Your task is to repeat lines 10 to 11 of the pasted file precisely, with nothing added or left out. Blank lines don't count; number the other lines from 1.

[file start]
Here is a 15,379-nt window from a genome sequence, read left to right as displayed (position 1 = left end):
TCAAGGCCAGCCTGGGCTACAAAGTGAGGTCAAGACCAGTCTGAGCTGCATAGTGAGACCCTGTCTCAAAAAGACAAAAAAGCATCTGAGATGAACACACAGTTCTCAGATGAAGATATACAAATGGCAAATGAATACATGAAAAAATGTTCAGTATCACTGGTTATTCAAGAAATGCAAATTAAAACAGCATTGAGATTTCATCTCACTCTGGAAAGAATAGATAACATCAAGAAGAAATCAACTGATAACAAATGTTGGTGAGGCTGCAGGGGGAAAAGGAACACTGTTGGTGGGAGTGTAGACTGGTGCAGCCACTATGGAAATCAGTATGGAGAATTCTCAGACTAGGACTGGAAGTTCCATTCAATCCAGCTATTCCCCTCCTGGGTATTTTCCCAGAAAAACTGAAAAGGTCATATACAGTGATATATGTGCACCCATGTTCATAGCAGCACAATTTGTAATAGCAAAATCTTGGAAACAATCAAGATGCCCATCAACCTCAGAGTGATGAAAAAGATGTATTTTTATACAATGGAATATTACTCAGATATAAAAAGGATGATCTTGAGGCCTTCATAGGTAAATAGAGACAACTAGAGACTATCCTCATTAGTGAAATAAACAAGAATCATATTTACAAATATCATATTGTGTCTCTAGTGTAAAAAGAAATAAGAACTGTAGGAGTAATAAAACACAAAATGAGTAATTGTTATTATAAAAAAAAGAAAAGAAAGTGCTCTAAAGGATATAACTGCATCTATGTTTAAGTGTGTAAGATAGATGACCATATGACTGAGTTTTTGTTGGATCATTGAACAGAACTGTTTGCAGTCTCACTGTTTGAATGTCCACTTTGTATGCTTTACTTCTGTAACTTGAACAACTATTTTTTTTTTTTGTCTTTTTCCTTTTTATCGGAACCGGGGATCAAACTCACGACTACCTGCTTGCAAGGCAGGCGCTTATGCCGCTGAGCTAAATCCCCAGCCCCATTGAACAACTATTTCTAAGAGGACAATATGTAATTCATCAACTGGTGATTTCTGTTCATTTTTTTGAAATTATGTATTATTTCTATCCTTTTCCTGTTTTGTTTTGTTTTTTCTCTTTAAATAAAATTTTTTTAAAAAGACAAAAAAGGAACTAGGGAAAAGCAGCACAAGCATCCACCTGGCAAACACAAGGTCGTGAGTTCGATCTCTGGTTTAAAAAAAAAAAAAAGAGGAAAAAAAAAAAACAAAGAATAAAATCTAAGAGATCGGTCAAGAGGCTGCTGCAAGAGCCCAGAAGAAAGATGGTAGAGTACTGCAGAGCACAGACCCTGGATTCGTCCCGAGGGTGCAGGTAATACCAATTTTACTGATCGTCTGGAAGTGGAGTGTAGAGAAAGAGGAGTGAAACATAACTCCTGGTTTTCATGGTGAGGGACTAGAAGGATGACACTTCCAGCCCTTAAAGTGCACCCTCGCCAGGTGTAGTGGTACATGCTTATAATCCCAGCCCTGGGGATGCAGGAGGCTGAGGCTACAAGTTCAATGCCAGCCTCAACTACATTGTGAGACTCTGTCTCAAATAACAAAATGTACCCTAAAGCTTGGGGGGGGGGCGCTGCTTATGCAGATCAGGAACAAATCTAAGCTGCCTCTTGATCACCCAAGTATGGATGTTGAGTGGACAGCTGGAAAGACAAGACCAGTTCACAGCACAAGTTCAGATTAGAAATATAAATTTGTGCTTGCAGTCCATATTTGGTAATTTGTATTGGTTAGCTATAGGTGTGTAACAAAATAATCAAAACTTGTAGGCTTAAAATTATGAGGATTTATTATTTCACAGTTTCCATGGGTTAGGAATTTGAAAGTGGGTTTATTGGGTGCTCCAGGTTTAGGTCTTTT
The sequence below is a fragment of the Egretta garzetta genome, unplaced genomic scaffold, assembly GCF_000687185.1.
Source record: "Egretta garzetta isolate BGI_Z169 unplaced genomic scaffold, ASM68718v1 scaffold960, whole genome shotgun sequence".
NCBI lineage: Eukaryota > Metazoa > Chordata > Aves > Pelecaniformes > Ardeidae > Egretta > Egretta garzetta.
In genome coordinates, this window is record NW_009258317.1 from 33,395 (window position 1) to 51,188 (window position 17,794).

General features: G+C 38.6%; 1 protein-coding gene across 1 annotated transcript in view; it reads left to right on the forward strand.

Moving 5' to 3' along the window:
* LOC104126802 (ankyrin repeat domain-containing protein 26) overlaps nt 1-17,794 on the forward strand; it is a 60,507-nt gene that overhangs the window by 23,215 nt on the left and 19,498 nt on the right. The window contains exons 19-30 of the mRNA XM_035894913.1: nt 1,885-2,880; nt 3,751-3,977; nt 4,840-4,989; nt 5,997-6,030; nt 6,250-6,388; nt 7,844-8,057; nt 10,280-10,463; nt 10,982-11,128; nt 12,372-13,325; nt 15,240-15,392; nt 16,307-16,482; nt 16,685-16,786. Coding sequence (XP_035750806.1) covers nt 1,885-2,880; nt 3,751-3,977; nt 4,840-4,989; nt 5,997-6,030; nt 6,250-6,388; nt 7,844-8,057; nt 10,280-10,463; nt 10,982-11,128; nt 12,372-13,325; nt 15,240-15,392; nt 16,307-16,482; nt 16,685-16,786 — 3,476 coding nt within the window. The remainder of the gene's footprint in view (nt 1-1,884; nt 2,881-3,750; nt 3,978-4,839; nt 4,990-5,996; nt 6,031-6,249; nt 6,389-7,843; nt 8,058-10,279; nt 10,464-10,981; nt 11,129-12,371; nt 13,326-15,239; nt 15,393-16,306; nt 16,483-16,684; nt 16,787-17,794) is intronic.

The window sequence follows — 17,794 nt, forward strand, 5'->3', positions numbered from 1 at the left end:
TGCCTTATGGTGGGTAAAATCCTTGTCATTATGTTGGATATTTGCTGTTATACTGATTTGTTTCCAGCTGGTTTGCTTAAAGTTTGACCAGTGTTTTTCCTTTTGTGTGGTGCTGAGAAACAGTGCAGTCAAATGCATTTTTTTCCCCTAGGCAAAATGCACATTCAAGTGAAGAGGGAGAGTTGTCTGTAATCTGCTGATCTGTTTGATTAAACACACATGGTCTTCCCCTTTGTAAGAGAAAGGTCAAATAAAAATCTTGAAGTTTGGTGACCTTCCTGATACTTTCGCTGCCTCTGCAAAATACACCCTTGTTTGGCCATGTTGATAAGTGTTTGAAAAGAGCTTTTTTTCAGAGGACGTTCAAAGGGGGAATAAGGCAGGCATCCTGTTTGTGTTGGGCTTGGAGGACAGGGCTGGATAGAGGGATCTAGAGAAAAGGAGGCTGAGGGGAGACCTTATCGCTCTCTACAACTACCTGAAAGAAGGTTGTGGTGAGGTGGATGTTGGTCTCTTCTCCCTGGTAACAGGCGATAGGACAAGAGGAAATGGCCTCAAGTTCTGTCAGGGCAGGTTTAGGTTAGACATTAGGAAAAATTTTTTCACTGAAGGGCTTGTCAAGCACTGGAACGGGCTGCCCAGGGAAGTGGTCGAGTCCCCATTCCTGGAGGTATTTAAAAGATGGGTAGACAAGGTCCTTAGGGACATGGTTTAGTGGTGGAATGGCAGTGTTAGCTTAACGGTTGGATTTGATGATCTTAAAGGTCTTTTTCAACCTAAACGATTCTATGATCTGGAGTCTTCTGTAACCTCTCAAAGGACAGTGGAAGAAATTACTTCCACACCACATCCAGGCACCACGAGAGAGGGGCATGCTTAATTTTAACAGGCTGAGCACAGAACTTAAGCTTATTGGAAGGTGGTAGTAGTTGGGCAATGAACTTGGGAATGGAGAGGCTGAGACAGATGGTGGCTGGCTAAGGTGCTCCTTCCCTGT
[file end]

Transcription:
The window sequence follows — 17,794 nt, forward strand, 5'->3', positions numbered from 1 at the left end:
TGCCTTATGGTGGGTAAAATCCTTGTCATTATGTTGGATATTTGCTGTTATACTGATTTGTTTCCAGCTGGTTTGCTTAAAGTTTGACCAGTGTTTTTCCTTTTGTGTGGTGCTGAGAAACAGTGCAGTCAAATGCATTTTTTTCCCCTAGGCAAAATGCACATTCAAGTGAAGAGGGAGAGTTGTCTGTAATCTGCTGATCTGTTTGATTAAACACACATGGTCTTCCCCTTTGTAAGAGAAAGGTCAAATAAAAATCTTGAAGTTTGGTGACCTTCCTGATACTTTCGCTGCCTCTGCAAAATACACCCTTGTTTGGCCATGTTGATAAGTGTTTGAAAAGAGCTTTTTTTCAGAGGACGTTCAAAGGGGGAATAAGGCAGGCATCCTGTTTGTGTTGGGCTTGGAGGACAGGGCTGGATAGAGGGATCTAGAGAAAAGGAGGCTGAGGGGAGACCTTATCGCTCTCTACAACTACCTGAAAGAAGGTTGTGGTGAGGTGGATGTTGGTCTCTTCTCCCTGGTAACAGGCGATAGGACAAGAGGAAATGGCCTCAAGTTCTGTCAGGGCAGGTTTAGGTTAGACATTAGGAAAAATTTTTTCACTGAAGGGCTTGTCAAGCACTGGAACGGGCTGCCCAGGGAAGTGGTCGAGTCCCCATTCCTGGAGGTATTTAAAAGATGGGTAGACAAGGTCCTTAGGGACATGGTTTAGTGGTGGAATGGCAGTGTTAGCTTAACGGTTGGATTTGATGATCTTAAAGGTCTTTTTCAACCTAAACGATTCTATGATCTGGAGTCTTCTGTAACCTCTCAAAGGACAGTGGAAGAAATTACTTCCACACCACATCCAGGCACCACGAGAGAGGGGCATGCTTAATTTTAACAGGCTGAGCACAGAACTTAAGCTTATTGGAAGGTGGTAGTAGTTGGGCAATGAACTTGGGAATGGAGAGGCTGAGACAGATGGTGGCTGGCTAAGGTGCTCCTTCCCTGT